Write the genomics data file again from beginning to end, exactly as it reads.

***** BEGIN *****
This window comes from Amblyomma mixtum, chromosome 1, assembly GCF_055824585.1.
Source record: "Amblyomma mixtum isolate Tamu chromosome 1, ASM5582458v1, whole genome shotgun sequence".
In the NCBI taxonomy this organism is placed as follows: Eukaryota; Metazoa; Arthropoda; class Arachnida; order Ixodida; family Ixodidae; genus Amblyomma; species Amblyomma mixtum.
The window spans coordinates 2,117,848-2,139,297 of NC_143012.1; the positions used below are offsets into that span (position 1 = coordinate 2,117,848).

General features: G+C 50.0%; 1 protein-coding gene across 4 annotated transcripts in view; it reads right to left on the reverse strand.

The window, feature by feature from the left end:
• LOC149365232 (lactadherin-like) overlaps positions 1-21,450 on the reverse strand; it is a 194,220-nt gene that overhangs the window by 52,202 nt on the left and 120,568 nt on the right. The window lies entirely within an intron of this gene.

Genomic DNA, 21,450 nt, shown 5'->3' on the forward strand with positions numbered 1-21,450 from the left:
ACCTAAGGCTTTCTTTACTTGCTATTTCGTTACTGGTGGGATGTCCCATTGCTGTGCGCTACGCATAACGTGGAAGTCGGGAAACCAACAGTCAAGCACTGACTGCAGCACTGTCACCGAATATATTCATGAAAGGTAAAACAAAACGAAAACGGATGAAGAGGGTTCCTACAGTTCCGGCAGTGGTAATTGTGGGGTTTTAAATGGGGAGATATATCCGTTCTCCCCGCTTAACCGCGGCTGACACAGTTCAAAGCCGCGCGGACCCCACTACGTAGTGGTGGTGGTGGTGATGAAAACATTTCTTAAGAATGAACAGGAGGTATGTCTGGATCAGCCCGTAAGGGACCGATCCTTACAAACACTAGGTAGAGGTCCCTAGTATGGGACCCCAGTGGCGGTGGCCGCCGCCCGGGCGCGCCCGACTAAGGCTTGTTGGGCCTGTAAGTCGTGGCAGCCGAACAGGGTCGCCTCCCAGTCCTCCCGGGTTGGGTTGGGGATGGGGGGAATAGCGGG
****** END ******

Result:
This window comes from Amblyomma mixtum, chromosome 1, assembly GCF_055824585.1.
Source record: "Amblyomma mixtum isolate Tamu chromosome 1, ASM5582458v1, whole genome shotgun sequence".
In the NCBI taxonomy this organism is placed as follows: Eukaryota; Metazoa; Arthropoda; class Arachnida; order Ixodida; family Ixodidae; genus Amblyomma; species Amblyomma mixtum.
The window spans coordinates 2,117,848-2,139,297 of NC_143012.1; the positions used below are offsets into that span (position 1 = coordinate 2,117,848).

General features: G+C 50.0%; 1 protein-coding gene across 4 annotated transcripts in view; it reads right to left on the reverse strand.

The window, feature by feature from the left end:
• LOC149365232 (lactadherin-like) overlaps positions 1-21,450 on the reverse strand; it is a 194,220-nt gene that overhangs the window by 52,202 nt on the left and 120,568 nt on the right. The window lies entirely within an intron of this gene.

Genomic DNA, 21,450 nt, shown 5'->3' on the forward strand with positions numbered 1-21,450 from the left:
ACCTAAGGCTTTCTTTACTTGCTATTTCGTTACTGGTGGGATGTCCCATTGCTGTGCGCTACGCATAACGTGGAAGTCGGGAAACCAACAGTCAAGCACTGACTGCAGCACTGTCACCGAATATATTCATGAAAGGTAAAACAAAACGAAAACGGATGAAGAGGGTTCCTACAGTTCCGGCAGTGGTAATTGTGGGGTTTTAAATGGGGAGATATATCCGTTCTCCCCGCTTAACCGCGGCTGACACAGTTCAAAGCCGCGCGGACCCCACTACGTAGTGGTGGTGGTGGTGATGAAAACATTTCTTAAGAATGAACAGGAGGTATGTCTGGATCAGCCCGTAAGGGACCGATCCTTACAAACACTAGGTAGAGGTCCCTAGTATGGGACCCCAGTGGCGGTGGCCGCCGCCCGGGCGCGCCCGACTAAGGCTTGTTGGGCCTGTAAGTCGTGGCAGCCGAACAGGGTCGCCTCCCAGTCCTCCCGGGTTGGGTTGGGGATGGGGGGAATAGCGGG